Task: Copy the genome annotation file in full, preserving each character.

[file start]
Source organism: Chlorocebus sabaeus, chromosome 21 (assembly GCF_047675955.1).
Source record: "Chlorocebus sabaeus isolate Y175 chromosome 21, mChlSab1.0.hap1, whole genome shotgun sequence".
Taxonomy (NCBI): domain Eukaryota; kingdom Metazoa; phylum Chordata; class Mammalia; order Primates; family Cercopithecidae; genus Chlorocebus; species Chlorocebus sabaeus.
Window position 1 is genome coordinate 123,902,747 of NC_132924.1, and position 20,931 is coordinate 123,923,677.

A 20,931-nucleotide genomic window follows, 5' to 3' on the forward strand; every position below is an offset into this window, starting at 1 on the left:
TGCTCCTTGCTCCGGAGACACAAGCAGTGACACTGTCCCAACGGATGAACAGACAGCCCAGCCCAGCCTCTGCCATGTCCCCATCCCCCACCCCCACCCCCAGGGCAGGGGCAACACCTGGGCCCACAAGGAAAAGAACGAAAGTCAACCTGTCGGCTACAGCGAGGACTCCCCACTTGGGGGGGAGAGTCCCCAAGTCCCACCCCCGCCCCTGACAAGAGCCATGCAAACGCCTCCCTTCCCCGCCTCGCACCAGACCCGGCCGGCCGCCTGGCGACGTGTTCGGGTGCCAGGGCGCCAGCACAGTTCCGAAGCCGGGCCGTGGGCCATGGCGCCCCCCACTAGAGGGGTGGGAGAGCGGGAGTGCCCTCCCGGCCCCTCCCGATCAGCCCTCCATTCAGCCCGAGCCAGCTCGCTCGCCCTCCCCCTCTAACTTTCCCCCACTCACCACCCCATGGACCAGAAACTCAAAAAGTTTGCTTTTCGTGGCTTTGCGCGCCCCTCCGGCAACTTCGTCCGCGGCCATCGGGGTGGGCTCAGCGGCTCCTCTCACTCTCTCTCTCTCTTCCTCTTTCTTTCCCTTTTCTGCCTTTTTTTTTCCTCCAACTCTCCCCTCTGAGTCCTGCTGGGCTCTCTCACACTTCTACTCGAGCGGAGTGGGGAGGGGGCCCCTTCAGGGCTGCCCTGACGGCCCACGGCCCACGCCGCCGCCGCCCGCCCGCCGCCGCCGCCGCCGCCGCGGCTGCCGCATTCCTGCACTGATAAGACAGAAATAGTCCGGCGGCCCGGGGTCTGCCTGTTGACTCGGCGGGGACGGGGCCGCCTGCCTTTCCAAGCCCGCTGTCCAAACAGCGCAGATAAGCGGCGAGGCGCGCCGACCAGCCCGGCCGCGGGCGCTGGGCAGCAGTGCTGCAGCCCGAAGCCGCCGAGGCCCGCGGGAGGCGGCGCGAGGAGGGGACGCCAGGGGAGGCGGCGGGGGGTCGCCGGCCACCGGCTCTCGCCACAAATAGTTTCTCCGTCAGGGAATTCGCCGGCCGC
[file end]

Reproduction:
Source organism: Chlorocebus sabaeus, chromosome 21 (assembly GCF_047675955.1).
Source record: "Chlorocebus sabaeus isolate Y175 chromosome 21, mChlSab1.0.hap1, whole genome shotgun sequence".
Taxonomy (NCBI): domain Eukaryota; kingdom Metazoa; phylum Chordata; class Mammalia; order Primates; family Cercopithecidae; genus Chlorocebus; species Chlorocebus sabaeus.
Window position 1 is genome coordinate 123,902,747 of NC_132924.1, and position 20,931 is coordinate 123,923,677.

A 20,931-nucleotide genomic window follows, 5' to 3' on the forward strand; every position below is an offset into this window, starting at 1 on the left:
TGCTCCTTGCTCCGGAGACACAAGCAGTGACACTGTCCCAACGGATGAACAGACAGCCCAGCCCAGCCTCTGCCATGTCCCCATCCCCCACCCCCACCCCCAGGGCAGGGGCAACACCTGGGCCCACAAGGAAAAGAACGAAAGTCAACCTGTCGGCTACAGCGAGGACTCCCCACTTGGGGGGGAGAGTCCCCAAGTCCCACCCCCGCCCCTGACAAGAGCCATGCAAACGCCTCCCTTCCCCGCCTCGCACCAGACCCGGCCGGCCGCCTGGCGACGTGTTCGGGTGCCAGGGCGCCAGCACAGTTCCGAAGCCGGGCCGTGGGCCATGGCGCCCCCCACTAGAGGGGTGGGAGAGCGGGAGTGCCCTCCCGGCCCCTCCCGATCAGCCCTCCATTCAGCCCGAGCCAGCTCGCTCGCCCTCCCCCTCTAACTTTCCCCCACTCACCACCCCATGGACCAGAAACTCAAAAAGTTTGCTTTTCGTGGCTTTGCGCGCCCCTCCGGCAACTTCGTCCGCGGCCATCGGGGTGGGCTCAGCGGCTCCTCTCACTCTCTCTCTCTCTTCCTCTTTCTTTCCCTTTTCTGCCTTTTTTTTTCCTCCAACTCTCCCCTCTGAGTCCTGCTGGGCTCTCTCACACTTCTACTCGAGCGGAGTGGGGAGGGGGCCCCTTCAGGGCTGCCCTGACGGCCCACGGCCCACGCCGCCGCCGCCCGCCCGCCGCCGCCGCCGCCGCCGCGGCTGCCGCATTCCTGCACTGATAAGACAGAAATAGTCCGGCGGCCCGGGGTCTGCCTGTTGACTCGGCGGGGACGGGGCCGCCTGCCTTTCCAAGCCCGCTGTCCAAACAGCGCAGATAAGCGGCGAGGCGCGCCGACCAGCCCGGCCGCGGGCGCTGGGCAGCAGTGCTGCAGCCCGAAGCCGCCGAGGCCCGCGGGAGGCGGCGCGAGGAGGGGACGCCAGGGGAGGCGGCGGGGGGTCGCCGGCCACCGGCTCTCGCCACAAATAGTTTCTCCGTCAGGGAATTCGCCGGCCGC